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Business disputes favor a party who has substantially performed

In North Carolina, businesses often get into disputes regarding contracts for construction and repair projects. Sometimes the dispute is between a government office and a contractor who has agreed to provide the requested construction or repairs. Business disputes under these circumstances are commonplace events that generally are settled out-of-court or prior to going to trial.   

A recent dispute in another state demonstrates some of the issue that may arise. A county unit signed a contract with a contractor for the installation of new carpets for $300,000.  The county failed to pay the last payment of $12,250 and failed to notify the contractor why it did not send payment.

A lower court ruled that the county was wrong in not paying and in not sending notice as required by New Jersey law. Recently, an appellate court upheld the decision, affirming an award of $12,250 and $44,000 in legal fees against the county. The county's actions in the matter are a good example of an improper response in a certain kind of contractual dispute.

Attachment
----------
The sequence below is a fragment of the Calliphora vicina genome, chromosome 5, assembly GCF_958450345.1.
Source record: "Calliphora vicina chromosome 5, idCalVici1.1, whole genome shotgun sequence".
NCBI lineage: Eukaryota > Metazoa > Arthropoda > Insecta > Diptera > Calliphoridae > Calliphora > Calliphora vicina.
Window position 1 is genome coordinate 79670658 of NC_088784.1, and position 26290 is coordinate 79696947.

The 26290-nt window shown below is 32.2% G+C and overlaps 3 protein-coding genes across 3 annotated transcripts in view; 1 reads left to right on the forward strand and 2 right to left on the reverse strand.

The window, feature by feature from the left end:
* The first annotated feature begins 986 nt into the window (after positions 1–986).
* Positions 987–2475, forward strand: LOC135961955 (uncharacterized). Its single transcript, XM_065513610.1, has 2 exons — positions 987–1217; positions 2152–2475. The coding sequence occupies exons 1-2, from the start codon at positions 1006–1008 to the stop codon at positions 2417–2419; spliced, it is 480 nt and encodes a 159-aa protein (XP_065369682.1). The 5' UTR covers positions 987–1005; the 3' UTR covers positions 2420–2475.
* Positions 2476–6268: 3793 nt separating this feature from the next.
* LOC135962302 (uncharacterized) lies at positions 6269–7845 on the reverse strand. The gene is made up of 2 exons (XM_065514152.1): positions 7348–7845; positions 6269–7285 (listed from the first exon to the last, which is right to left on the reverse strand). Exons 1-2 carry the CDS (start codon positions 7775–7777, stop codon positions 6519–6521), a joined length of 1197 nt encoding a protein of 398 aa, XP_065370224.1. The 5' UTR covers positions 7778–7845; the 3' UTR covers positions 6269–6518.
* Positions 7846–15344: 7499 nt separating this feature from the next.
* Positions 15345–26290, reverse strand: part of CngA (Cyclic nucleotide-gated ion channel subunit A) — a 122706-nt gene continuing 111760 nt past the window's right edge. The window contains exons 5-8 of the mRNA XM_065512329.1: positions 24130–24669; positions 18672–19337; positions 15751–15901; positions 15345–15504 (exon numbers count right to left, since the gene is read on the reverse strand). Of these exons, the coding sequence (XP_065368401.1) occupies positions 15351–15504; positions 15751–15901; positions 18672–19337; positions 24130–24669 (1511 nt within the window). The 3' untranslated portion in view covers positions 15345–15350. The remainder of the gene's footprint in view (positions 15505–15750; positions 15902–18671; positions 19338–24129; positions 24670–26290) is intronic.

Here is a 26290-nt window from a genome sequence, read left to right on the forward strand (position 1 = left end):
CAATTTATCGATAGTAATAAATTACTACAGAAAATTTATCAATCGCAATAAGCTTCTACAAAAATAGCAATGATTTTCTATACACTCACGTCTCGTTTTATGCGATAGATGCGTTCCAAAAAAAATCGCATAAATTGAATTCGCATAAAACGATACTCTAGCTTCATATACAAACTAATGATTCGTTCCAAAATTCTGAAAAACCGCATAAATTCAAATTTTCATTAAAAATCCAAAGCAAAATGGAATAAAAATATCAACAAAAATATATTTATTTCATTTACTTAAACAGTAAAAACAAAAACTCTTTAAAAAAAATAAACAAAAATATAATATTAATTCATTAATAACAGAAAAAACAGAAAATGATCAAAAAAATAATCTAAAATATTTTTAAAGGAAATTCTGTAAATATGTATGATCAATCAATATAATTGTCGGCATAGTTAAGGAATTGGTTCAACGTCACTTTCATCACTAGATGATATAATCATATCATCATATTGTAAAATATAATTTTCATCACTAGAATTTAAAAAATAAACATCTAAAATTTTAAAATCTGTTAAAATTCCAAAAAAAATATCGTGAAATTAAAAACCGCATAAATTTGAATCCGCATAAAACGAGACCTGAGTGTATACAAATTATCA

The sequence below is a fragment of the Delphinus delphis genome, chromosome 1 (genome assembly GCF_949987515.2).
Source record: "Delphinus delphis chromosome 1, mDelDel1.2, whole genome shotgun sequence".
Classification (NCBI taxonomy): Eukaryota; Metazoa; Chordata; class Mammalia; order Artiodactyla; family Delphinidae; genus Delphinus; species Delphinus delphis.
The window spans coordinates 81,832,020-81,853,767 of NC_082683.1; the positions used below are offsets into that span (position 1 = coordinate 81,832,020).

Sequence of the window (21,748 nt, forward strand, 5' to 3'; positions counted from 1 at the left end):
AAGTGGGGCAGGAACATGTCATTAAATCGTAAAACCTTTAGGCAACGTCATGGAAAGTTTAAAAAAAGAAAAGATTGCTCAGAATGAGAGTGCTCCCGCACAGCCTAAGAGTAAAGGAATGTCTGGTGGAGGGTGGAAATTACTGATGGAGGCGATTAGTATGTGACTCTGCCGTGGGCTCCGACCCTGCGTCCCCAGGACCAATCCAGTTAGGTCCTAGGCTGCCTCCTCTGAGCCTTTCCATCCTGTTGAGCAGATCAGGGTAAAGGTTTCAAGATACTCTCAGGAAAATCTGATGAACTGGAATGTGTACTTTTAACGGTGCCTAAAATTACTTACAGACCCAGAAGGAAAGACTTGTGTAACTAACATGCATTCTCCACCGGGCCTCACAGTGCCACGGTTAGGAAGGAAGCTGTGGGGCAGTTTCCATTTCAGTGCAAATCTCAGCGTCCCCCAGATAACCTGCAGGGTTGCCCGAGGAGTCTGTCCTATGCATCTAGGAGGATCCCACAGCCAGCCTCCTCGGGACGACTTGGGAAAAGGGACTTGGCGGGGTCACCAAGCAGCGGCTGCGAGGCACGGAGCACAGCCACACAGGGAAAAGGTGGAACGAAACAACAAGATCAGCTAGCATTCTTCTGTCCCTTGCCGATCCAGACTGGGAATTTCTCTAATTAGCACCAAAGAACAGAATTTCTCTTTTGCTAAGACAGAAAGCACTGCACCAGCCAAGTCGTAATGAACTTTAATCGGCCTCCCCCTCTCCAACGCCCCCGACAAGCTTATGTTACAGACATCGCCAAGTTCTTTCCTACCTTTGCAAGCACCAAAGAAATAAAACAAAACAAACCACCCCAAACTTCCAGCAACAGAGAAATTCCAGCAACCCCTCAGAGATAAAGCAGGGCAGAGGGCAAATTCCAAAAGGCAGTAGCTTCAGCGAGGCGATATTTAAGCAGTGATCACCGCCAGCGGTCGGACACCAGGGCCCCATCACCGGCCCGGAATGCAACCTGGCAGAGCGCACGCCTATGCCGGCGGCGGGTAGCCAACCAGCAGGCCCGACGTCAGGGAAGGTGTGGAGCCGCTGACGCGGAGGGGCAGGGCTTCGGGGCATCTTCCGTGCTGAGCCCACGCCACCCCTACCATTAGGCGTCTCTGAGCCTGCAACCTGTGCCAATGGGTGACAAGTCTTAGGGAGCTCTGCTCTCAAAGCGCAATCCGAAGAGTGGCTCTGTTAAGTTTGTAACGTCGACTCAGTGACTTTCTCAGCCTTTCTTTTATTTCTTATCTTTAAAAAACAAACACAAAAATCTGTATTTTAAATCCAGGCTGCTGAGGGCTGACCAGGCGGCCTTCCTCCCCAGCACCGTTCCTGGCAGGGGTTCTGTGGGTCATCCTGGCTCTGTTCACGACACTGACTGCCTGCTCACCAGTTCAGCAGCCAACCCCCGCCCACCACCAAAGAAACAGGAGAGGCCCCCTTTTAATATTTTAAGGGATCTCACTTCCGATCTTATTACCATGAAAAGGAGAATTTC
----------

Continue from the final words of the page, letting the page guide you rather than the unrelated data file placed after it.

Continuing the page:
The company had installed about 400 carpet tiles as a part of the job. It repaired certain tiles that apparently were not tightly sealed. After those repairs were made, another 20 or so tiles began to come loose. The county decided to withhold the final payment and to remove all of the carpeting. It hired another company to do the job.

The courts ruled that the contractor's deficiencies were insufficient to justify the county's nonperformance. Because their written contract had a provision requiring a breaching party to pay the non-breaching party's legal fees, the county was ordered to also pay the company's legal fees. Business disputes in North Carolina are likewise guided by the basic concept that the substantial performance of a contract must be compensated as promised.

Source: lehighvalleylive.com, "Warren County owes $56,250 over carpet installation deemed shoddy", Matthew Bultman, Oct. 27, 2014

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Business disputes favor a party who has substantially performed | Britton Law, P.A.